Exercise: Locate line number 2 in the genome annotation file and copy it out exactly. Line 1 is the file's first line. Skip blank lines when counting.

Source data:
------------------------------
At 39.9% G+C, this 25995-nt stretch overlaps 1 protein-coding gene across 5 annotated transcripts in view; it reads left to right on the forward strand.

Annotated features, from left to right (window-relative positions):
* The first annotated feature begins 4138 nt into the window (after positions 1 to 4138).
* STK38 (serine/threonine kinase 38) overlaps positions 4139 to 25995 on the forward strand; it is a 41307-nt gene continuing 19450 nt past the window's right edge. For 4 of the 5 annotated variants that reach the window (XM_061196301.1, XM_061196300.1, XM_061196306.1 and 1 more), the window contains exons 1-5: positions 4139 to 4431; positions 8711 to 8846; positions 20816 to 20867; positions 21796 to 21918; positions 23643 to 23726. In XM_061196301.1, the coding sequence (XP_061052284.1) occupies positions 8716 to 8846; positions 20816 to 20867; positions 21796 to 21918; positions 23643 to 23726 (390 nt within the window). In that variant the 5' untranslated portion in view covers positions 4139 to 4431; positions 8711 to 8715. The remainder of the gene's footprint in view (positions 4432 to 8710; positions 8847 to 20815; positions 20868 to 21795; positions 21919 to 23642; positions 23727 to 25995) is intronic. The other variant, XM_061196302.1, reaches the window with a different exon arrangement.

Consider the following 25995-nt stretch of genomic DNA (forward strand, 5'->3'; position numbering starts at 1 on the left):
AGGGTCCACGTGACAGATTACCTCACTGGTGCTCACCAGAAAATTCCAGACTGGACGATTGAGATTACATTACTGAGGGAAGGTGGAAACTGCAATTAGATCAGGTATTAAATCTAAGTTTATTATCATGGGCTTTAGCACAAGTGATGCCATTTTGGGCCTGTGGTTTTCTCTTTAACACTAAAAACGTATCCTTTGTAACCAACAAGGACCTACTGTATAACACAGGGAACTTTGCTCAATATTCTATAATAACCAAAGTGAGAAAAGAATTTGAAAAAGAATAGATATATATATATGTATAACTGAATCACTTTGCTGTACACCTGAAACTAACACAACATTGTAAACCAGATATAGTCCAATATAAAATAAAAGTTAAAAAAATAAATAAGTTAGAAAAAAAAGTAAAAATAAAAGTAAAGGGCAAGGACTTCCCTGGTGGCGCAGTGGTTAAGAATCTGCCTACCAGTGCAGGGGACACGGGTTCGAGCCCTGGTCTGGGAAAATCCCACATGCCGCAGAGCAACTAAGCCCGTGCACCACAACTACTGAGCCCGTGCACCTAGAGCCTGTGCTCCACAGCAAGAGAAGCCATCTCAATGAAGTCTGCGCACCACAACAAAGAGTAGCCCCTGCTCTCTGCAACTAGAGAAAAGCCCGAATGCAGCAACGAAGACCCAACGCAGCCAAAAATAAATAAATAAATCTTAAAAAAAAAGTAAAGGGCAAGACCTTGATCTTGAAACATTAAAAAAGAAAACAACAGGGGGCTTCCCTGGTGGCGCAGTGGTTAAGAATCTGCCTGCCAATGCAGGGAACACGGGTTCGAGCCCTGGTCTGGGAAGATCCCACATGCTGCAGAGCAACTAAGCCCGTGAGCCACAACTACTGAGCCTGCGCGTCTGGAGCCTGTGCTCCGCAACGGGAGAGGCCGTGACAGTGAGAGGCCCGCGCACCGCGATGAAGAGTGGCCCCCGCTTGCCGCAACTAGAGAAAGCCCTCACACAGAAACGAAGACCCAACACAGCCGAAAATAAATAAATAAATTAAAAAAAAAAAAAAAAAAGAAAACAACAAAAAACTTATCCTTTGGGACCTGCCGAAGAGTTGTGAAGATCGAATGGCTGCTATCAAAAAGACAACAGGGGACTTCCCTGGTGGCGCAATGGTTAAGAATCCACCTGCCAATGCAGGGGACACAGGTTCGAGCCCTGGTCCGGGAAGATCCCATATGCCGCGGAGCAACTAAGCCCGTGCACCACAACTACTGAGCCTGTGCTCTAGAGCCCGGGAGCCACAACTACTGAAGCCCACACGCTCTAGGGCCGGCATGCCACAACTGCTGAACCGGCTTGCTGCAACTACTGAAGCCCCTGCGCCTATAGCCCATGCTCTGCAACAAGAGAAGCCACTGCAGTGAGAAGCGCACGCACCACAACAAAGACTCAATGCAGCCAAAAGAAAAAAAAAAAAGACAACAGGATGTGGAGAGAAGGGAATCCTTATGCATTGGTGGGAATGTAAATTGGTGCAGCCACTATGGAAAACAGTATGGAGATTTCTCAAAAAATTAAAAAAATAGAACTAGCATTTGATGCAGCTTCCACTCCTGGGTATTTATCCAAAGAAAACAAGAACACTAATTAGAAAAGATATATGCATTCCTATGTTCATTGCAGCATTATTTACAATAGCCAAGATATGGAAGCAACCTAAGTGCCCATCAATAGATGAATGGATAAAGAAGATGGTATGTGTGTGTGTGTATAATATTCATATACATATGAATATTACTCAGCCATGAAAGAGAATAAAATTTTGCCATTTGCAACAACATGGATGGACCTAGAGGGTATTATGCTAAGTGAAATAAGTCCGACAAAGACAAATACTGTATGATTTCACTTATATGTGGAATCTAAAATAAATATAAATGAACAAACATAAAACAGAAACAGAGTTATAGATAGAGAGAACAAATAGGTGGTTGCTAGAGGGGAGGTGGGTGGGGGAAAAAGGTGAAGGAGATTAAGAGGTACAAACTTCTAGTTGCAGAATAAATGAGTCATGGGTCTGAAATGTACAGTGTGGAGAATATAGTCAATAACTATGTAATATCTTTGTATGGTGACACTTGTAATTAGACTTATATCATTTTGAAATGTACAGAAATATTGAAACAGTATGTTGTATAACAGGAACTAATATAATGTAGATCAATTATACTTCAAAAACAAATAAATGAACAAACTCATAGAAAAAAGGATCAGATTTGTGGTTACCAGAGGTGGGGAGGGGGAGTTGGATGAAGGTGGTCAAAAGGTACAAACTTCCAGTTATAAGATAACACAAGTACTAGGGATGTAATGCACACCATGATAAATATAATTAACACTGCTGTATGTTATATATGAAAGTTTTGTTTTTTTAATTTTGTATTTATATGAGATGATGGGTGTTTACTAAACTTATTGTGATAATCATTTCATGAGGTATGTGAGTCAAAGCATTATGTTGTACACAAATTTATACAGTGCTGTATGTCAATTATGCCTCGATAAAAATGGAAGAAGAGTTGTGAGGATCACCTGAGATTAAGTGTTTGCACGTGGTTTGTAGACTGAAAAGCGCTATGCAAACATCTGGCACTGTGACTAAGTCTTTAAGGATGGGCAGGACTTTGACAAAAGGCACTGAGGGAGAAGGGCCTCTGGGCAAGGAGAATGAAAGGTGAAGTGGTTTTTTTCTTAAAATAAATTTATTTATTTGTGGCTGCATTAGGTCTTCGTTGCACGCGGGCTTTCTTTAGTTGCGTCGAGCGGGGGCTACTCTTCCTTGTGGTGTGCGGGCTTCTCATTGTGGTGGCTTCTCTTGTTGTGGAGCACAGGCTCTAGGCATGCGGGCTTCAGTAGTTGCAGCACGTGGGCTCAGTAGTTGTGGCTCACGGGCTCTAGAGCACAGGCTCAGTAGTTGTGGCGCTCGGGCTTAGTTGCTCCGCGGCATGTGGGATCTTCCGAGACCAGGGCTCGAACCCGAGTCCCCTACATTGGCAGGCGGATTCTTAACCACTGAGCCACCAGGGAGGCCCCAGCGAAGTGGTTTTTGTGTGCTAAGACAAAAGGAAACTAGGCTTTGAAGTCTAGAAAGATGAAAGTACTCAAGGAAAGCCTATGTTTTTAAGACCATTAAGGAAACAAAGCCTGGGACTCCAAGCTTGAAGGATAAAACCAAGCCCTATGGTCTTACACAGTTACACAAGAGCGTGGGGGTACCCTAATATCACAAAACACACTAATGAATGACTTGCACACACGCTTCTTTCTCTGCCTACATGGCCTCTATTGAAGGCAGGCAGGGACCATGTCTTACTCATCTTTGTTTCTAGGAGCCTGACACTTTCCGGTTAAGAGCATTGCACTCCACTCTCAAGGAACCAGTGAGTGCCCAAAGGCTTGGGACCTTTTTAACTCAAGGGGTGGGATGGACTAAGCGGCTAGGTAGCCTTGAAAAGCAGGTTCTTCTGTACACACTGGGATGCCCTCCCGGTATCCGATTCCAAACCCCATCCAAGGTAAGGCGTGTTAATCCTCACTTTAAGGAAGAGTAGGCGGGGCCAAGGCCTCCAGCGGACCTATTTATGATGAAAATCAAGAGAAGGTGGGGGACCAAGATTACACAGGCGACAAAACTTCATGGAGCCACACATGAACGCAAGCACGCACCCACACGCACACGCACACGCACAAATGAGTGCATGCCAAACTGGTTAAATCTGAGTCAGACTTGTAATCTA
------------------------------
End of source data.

Annotated features, from left to right (window-relative positions):